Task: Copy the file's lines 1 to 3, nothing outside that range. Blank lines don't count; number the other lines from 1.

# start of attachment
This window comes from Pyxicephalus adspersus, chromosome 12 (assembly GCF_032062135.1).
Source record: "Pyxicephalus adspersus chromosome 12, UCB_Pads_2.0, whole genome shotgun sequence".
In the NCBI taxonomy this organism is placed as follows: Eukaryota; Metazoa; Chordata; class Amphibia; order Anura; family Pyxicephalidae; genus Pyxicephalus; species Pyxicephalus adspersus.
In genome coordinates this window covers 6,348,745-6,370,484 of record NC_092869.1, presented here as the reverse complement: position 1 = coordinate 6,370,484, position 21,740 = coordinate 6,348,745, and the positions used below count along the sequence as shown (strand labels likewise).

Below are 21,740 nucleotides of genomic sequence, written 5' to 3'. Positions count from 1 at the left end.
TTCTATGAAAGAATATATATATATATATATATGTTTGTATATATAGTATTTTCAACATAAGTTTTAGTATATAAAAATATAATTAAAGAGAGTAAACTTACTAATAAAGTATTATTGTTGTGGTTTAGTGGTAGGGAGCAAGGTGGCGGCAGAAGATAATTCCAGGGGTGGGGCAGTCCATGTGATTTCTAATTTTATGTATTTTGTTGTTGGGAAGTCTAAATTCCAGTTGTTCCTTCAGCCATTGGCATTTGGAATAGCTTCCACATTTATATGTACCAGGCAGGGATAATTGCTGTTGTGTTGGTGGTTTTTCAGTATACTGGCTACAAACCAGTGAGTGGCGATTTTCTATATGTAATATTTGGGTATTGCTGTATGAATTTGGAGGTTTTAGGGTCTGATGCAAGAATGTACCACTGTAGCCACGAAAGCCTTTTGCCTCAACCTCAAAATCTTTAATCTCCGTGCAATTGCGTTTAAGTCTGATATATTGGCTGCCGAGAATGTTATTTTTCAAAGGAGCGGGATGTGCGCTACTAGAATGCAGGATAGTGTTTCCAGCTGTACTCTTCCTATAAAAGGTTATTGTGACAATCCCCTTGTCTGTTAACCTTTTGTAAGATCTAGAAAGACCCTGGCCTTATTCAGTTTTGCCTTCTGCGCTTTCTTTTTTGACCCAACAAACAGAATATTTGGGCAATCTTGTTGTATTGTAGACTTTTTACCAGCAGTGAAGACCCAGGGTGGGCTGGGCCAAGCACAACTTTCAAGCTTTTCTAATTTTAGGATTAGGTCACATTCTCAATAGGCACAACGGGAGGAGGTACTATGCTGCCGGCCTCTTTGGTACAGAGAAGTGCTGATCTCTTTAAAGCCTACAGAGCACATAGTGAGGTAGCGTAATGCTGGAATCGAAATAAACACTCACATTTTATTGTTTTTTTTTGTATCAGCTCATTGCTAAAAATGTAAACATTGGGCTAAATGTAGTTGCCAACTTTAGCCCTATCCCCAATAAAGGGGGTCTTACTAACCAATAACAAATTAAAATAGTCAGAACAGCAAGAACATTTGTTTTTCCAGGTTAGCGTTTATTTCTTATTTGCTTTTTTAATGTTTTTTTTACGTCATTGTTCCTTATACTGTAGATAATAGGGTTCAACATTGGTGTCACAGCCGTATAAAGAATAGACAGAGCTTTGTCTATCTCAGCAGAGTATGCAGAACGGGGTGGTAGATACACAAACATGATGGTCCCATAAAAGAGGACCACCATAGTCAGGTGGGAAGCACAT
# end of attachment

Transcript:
This window comes from Pyxicephalus adspersus, chromosome 12 (assembly GCF_032062135.1).
Source record: "Pyxicephalus adspersus chromosome 12, UCB_Pads_2.0, whole genome shotgun sequence".
In the NCBI taxonomy this organism is placed as follows: Eukaryota; Metazoa; Chordata; class Amphibia; order Anura; family Pyxicephalidae; genus Pyxicephalus; species Pyxicephalus adspersus.